rigorous in the most interesting cases.
2) Coherence for tricategories, by R. Gordon, A. J. Power, and R.
Street, preprint, 81 pages.
An "n-category" is a kind of algebraic structure that has "objects,"
"morphisms" between objects, "2-morphisms" between morphisms, and so on
up to "n-morphisms." However, the *correct* definition of an n-category
for the purposes of physics is still unclear! I gave a rough
explanation of the importance of 2-categories in physics in week4, where
I discussed Kapranov and Voevodsky's nice definition of braided tensor
2-categories. However, it seems likely that we will need to understand
the situation for larger n as well. This paper makes a big step in this
direction, by defining "tricategories" (what I might call "weak
2-categories") and proving a "strictification" or "coherence" result
analogous to the result that every braided tensor category is equivalent
to a "strict" one. The result is, however, considerably more subtle, as
it involves a special way of defining the tensor product of 2-categories
due to Gray:
3) Formal Category Theory: Adjointness for 2-categories, by John W.
Gray, Lecture Notes in Mathematics 391, Springer-Verlag, New York, 1974. ISBN
3-540-06830-9.
Coherence for the tensor product of 2-categories, and braid groups, in
Algebras, Topology, and Category Theory, eds. A. Heller and M. Tierney,
Academic Press, New York, 1976, pp. 63-76.
Briefly speaking, Gordon-Power-Street use a category they call
"Gray," the category of all 2-categories, made into a symmetric monoidal
closed category using a modified version of Gray's tensor product. Then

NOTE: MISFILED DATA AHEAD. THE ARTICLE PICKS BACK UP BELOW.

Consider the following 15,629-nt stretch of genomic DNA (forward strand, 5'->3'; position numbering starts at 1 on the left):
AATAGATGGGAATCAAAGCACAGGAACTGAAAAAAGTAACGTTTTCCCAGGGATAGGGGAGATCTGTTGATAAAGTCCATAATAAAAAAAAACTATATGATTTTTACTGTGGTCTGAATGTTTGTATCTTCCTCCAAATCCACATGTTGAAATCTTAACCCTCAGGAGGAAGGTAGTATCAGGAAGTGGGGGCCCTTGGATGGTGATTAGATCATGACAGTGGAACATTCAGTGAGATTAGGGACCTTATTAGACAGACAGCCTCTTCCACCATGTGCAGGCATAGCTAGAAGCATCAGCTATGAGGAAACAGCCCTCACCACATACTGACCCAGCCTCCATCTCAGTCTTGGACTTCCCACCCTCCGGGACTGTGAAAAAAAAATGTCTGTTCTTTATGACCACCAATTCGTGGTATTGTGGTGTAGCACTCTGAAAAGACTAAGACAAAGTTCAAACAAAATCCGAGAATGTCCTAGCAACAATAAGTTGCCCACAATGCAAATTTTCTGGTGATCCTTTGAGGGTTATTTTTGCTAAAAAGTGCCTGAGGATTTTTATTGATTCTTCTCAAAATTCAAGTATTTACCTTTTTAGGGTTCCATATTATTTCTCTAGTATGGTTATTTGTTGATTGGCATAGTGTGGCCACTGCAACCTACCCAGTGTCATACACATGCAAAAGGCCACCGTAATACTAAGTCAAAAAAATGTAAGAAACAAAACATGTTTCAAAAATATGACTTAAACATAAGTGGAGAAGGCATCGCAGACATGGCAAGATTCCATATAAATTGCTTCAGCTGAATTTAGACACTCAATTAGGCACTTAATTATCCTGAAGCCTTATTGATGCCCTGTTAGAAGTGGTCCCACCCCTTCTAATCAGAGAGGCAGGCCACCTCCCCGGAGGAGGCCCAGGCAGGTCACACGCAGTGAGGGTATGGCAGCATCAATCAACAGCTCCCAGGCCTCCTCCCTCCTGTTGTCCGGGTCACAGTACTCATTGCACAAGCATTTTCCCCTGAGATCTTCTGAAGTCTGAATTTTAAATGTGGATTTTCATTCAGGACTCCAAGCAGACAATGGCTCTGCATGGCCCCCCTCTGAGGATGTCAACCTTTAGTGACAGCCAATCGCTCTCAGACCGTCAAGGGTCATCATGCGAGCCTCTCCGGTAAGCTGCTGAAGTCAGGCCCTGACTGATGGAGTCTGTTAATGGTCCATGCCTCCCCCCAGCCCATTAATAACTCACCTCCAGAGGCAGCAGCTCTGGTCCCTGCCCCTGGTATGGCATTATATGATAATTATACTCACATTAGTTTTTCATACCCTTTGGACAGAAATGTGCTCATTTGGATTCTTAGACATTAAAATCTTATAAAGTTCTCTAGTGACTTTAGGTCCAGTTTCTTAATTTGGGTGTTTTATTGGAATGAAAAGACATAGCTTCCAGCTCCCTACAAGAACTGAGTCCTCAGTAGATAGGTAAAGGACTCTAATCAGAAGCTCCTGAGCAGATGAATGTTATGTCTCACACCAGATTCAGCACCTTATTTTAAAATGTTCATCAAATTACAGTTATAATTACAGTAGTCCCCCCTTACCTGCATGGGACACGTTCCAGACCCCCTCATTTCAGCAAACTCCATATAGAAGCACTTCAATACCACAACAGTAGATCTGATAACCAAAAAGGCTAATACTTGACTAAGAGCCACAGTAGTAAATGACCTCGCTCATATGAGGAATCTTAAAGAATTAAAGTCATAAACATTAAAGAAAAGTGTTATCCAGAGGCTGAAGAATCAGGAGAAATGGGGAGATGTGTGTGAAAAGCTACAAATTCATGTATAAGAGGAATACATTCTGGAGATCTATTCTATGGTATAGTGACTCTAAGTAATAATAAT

they show that every tricategory (as defined by them) is "triequivalent"
to a category enriched over Gray.
4) On pentagon and tetrahedron equations, by J. M. Maillet, preprint
available in LaTeX form as hep-th/9312037.
Maillet shows how to obtain solutions of the tetrahedron equations from
solutions of pentagon equations; all these geometrical equations are
part of the theory of 2-categories, and this is yet another example of a
"boosting" construction as alluded to above.
5) Homologically twisted invariants related to (2+1)- and (3+1)-dimensional
state-sum topological quantum field theories, by David N. Yetter,
preprint, 6 pages, available in LaTeX form as hep-th/9311082.
Let me simply quote the abstract: "Motivated by suggestions of Paolo
Cotta-Ramusino's work at the physical level of rigor relating BF theory
to the Donaldson polynomials, we provide a construction applicable to
the Turaev/Viro and Crane/Yetter invariants of *a priori* finer
invariants dependent on a choice of (co)homology class on the manifold."
The dream is that this would give a state-sum formula for the Donaldson
polynomials, but Yetter is careful to avoid claiming this! A while
back, Crane and Yetter showed how to get 4-dimensional TQFTs from certain 3d
TQFTs by another kind of "boosting" procedure related to those mentioned
above, but the resulting TQFT in 4-dimensions did not by itself yield
interesting new invariants of 4-manifolds. The procedure Yetter
describes here generalizes the earlier work by allowing the inclusion of
an embedded 2-manifold.